Took me quite some time to get through this season, as I am had a hard time getting invested into the story(ies): was the main character Sister Jude or the serial killer? I can’t really put my finger on the exact reason I am not thrilled about this series, despite my desire to like it. The first season, was okay, got really good in the middle and petered out in the end. I think that’s that same feeling I have with this second season. Now I am afraid to get started with season three.
An elite ‘search and rescue’ team transport onto an off-world mining-facility to rescue Whit Carmichael, the lone survivor of a biological outbreak.
This was my sci-fi selection. Had a hard time with all the technicalities and as usually happens when watching movies involving time travel, I am left wondering whether, or not, the story actually transpired.
As for the story, very run-of-the-mill, open-ended – at least for me. Not worth the rental fee.
This is about as scary as I wanted to get this evening. Figuring the plot centers around a pot-selling witch, led me to believe I might get some serious laughs from this movie, but such was not the case. However, I did enjoy the movie and with respect to the horror genre, a good formula that could be exploited with endless sequels/offshoots.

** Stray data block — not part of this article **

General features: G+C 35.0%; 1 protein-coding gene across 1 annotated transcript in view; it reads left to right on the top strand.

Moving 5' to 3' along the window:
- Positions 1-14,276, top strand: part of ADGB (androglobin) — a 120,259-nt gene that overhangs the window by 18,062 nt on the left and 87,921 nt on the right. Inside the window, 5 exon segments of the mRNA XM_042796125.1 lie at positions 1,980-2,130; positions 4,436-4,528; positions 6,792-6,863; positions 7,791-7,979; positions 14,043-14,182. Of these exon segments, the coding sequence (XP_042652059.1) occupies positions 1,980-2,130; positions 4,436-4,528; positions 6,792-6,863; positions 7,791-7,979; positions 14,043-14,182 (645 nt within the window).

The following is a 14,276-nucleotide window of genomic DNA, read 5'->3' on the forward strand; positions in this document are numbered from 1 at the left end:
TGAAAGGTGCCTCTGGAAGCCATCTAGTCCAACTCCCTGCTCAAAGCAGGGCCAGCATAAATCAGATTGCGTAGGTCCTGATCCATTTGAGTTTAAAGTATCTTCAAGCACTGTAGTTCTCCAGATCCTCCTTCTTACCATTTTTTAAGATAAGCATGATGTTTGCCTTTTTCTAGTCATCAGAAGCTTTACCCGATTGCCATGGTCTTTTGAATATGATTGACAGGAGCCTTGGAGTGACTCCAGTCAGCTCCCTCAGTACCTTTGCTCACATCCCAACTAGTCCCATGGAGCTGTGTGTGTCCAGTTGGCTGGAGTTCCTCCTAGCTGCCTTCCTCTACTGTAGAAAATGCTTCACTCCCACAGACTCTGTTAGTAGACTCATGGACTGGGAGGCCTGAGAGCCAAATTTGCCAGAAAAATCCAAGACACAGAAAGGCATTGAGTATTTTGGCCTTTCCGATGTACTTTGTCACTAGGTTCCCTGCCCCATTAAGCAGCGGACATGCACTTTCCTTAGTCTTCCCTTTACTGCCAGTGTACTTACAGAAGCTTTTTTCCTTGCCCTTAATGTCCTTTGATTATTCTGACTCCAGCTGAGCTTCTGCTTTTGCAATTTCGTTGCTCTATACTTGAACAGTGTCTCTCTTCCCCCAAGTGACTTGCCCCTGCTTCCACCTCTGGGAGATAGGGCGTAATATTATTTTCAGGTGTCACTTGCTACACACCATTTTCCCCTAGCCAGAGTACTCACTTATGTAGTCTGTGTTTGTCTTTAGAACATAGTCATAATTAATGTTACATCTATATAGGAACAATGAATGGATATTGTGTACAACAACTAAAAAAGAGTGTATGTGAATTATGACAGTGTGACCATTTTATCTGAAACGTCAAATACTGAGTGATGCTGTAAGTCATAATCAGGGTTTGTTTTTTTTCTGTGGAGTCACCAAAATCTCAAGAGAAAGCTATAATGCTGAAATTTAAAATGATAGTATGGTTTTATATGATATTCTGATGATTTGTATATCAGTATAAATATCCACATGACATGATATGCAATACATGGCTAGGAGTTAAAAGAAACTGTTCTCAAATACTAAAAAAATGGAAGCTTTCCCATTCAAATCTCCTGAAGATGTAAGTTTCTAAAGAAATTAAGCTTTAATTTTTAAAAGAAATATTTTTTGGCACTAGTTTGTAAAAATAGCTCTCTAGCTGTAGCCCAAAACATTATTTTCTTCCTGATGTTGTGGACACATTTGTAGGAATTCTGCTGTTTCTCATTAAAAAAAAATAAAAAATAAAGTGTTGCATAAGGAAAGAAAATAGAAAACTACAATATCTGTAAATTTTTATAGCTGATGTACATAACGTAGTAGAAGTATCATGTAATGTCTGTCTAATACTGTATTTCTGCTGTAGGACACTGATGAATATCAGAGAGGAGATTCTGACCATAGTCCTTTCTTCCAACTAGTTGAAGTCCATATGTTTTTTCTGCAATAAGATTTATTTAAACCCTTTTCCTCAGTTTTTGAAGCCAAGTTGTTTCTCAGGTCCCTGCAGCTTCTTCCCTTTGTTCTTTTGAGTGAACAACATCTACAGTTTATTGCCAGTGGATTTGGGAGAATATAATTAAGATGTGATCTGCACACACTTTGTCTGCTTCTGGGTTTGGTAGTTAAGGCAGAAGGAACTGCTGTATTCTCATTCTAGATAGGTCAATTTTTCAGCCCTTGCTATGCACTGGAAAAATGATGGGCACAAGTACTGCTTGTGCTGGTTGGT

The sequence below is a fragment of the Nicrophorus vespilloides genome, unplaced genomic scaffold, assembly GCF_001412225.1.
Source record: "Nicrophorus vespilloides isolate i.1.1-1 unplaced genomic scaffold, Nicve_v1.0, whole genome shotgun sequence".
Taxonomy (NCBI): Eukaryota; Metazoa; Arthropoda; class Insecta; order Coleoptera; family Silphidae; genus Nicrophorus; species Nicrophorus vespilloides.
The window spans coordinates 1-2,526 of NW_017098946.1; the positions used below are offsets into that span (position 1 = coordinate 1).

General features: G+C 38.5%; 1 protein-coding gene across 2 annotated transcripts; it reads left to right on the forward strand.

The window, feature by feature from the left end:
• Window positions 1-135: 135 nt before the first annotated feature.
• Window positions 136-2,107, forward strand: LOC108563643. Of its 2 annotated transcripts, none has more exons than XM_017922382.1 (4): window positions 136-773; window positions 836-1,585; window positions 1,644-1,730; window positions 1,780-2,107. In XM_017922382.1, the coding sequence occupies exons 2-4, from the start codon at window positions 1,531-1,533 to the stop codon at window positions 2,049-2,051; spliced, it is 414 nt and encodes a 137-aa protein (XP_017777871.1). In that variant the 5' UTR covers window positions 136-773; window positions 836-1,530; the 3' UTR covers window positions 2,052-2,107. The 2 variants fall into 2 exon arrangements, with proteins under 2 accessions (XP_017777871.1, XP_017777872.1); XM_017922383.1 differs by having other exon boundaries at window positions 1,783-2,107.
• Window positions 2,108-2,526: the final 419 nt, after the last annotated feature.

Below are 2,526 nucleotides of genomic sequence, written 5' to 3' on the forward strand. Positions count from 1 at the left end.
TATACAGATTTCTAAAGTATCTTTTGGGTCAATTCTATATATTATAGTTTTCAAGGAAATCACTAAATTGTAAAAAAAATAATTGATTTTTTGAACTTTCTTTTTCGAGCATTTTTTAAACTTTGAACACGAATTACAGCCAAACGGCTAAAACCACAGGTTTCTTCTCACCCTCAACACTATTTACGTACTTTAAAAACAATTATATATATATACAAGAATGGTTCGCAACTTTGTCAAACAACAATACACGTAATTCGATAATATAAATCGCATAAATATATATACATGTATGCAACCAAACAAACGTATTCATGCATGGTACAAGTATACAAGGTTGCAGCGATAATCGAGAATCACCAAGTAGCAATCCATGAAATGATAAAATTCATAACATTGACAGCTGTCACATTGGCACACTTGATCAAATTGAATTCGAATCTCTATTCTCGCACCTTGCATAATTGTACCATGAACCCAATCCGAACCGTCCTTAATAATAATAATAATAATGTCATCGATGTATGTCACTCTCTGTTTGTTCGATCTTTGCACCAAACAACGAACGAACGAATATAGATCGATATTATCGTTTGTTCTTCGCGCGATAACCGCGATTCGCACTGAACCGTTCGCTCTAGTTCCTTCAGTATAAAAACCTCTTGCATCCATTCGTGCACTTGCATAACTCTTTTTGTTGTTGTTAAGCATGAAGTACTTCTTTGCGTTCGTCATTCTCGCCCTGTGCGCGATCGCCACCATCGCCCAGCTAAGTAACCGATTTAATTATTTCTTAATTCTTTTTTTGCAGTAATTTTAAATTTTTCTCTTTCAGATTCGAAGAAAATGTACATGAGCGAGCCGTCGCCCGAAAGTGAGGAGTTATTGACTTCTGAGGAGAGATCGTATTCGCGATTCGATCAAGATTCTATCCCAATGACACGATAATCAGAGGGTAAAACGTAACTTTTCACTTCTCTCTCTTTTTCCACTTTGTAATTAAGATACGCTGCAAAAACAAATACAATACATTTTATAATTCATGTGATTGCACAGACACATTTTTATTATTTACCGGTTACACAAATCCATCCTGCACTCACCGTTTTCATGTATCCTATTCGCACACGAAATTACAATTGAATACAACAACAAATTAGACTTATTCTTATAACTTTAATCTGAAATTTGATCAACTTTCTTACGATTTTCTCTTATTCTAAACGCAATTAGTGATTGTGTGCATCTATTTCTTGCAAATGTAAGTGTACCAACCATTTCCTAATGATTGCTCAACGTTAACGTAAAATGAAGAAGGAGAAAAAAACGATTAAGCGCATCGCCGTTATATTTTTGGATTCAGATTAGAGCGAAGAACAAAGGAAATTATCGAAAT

Admittedly, I recognized Cary Elwes name from The Princess Bride, but had a hard time identifying his character in this movie; not who I expected. I certainly did not recognize Lara Flynn Boyle.
If it’s the Snow White tale you’re looking for, discover the story that came before… Chris Hemsworth and Oscar® winner Charlize Theron return to their roles in the epic action-adventure The Huntsman: Winter’s War, joined by Emily Blunt and Jessica Chastain. Theron stars in this Extended Edition as evil Queen Ravenna, who betrays her good sister Freya (Blunt) with an unforgiveable act, freezing Freya’s heart to love and unleashing in her an icy power she never knew she possessed. As war escalates between the two queens, Eric the Huntsman (Hemsworth), and his forbidden lover, Sara (Chastain), must help Freya vanquish her sister… or Ravenna’s wickedness will rule for eternity.
I had seen Snow White And The Huntsman and loved it for the awesome scenery and costume design. Once again, The Huntsman does not disappoint in this area. Even the idea of using character development to create a new story is so original and enjoyable entertainment.
I’ll admit the story was a little confusing for me, as I kept forgetting this was pre-Snow White. Still in the end I think the story has a glitch in it which precludes the foregone conclusion of Snow White…maybe not…can’t think about it too much.